Opinions were divided, and the evidence appears even now nearly balanced, though the believers in contagion and importation gained the victory in public opinion.
The epidemic spread generally over Provence, but not to other parts of France, notwithstanding that, as confessed by D'Antrechaus, consul of Toulon, a believer in the exclusive power of contagion, there were abundant opportunities.
In all 87,659 persons are said to have died out of a population of nearly 250,000.2 This great epidemic caused a panic in England which led to the introduction (under Mead's advice) of quarantine regulations, never previously enforced, and also led to the publication of many pamphlets, &c., beside Mead's well-known Discourse on Pestilential Contagion (London, 1720).
An attempt was made to show that the contagion was brought home by Cossacks returning from the Turkish War, but on absolutely no evidence.
At Sydney a careful investigation was made; and the conclusion reached by Dr Tidswell was that " there was no ground for even a suspicion that our epidemic was being maintained by any process of direct contagion between man and man," but that rats were the carriers.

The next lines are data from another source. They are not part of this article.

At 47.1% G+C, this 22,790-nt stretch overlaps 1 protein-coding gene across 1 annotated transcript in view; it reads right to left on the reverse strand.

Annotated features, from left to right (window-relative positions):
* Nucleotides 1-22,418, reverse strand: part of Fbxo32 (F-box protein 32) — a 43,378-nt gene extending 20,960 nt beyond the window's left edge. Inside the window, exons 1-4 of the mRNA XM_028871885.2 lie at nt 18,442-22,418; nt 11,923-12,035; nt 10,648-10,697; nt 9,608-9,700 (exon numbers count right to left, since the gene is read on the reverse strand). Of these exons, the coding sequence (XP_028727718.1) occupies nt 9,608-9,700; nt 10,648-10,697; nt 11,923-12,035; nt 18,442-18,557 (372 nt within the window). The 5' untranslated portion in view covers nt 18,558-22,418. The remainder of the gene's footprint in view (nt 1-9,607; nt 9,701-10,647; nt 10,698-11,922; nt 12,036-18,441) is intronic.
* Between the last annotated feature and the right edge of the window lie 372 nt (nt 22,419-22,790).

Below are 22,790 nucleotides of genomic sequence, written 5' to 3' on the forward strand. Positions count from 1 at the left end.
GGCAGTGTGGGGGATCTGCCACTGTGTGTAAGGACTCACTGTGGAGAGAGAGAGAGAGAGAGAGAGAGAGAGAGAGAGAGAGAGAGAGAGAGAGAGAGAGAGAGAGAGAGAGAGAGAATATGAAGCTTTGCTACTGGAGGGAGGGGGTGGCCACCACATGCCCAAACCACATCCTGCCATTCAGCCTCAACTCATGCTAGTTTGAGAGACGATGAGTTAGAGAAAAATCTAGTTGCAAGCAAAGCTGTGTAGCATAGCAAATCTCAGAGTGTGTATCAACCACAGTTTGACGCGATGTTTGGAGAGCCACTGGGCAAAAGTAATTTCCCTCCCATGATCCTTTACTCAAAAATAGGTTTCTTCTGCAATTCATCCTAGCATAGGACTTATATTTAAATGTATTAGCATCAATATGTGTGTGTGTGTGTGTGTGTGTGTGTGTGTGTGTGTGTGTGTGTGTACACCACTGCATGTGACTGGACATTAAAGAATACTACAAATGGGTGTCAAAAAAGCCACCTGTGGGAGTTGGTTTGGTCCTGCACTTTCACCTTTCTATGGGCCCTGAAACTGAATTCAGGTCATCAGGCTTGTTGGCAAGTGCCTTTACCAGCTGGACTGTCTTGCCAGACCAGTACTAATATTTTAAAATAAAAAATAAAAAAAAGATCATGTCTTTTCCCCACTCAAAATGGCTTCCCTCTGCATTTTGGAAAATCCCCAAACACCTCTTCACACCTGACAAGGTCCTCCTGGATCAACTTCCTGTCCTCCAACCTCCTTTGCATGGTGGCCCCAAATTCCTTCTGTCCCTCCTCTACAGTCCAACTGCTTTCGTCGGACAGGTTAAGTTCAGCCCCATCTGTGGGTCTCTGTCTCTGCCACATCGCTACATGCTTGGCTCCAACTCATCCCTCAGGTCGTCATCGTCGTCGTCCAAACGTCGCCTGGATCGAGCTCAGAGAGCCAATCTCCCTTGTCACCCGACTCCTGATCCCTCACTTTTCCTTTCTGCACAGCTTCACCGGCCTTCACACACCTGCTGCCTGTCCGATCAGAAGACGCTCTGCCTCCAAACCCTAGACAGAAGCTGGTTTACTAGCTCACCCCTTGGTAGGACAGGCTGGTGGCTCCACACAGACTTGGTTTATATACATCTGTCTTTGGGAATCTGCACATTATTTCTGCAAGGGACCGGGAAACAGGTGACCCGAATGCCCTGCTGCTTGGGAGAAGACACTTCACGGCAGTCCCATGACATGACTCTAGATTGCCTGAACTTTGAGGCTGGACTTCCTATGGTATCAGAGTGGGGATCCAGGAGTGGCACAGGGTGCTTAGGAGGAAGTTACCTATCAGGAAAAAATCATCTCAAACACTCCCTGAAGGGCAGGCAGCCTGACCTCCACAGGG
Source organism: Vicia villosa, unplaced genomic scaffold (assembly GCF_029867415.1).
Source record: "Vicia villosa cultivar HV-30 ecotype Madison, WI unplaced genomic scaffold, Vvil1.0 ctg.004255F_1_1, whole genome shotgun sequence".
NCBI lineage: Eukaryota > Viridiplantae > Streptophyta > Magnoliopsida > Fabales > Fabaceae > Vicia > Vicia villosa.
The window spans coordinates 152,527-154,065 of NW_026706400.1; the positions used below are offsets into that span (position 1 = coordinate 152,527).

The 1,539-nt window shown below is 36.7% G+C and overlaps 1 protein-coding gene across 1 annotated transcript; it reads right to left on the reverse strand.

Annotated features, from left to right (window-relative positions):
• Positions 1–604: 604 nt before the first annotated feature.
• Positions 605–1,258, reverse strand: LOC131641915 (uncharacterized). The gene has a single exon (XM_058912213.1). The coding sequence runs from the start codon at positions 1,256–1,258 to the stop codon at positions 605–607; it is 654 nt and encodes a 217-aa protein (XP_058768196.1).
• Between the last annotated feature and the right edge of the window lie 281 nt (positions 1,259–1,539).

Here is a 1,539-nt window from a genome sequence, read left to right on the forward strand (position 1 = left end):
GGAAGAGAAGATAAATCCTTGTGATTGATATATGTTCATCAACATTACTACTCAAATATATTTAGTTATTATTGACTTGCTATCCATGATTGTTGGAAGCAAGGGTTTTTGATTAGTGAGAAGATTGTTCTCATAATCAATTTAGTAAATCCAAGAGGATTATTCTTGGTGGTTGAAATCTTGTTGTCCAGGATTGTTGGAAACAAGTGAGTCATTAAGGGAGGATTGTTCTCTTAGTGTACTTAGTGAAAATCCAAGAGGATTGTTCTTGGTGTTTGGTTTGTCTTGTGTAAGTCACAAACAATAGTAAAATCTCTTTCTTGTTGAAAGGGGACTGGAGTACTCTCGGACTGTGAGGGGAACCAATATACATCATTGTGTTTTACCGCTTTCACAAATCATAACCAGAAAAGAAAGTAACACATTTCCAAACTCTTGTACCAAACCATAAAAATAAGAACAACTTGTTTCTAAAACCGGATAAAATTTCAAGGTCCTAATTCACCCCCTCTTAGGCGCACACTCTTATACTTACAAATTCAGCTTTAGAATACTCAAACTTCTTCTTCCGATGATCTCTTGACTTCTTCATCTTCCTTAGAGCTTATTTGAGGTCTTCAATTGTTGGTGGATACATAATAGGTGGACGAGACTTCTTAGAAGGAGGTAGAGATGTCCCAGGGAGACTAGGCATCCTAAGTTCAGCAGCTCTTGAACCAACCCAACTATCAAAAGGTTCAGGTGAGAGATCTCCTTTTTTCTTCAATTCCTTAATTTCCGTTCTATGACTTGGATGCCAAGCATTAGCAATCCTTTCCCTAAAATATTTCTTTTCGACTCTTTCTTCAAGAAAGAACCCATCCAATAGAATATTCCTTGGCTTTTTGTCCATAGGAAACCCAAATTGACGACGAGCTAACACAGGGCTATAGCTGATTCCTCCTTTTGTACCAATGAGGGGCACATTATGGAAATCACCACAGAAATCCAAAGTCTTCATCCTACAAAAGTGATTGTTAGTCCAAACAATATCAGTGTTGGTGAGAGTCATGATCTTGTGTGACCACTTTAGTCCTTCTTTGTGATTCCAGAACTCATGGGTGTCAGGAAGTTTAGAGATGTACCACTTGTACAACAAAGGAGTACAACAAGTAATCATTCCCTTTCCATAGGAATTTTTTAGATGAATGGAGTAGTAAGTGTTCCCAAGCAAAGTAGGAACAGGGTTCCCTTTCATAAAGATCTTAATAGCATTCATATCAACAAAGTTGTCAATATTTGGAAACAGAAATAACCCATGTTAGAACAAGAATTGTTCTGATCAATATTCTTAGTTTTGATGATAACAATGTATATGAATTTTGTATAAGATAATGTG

It is the note of every great religious reformer, Moses, Buddha, Paul, Mani, Mahomet, St Francis, Luther, to enlighten and direct it to higher aims, substituting a true personal holiness for a ritual purity or taboo, which at the best was viewed as a kind of physical condition and contagion, inherent as well in things and animals as in man.
Taylor, Te Ika a Maui, 165), or when uncleanness is removed as if it were a physical secretion by washing, wiping and so forth, it is hard to say whether what we should now call a " material " nature is not ascribed to the sacred, more especially when its transmissibility after the manner of a contagion is the trait that holds the attention.
Jevons (in An Introduction to the History of Religion, vii.) distinguishes between " things taboo," which have the mystic contagion inherent in them, and " things tabooed," to which the taboo-infection has been transmitted.
He narrates how the few that had themselves escaped the pest transmitted the contagion to all they met.
Though it has at times denied this spirit, been guilty of crimes, persecutions, wars and greed - still the Church has never quite forgotten him who went about doing good, nor freed itself from the contagion of his example.
In this connexion it is interesting to note the behaviour of the diphtheritic contagion in soil.
A distinction must be drawn between the above and diseases, like syphilis and small-pox, in which the contagion of, not the tendency to, the disease is transmitted directly to the foetus in utero.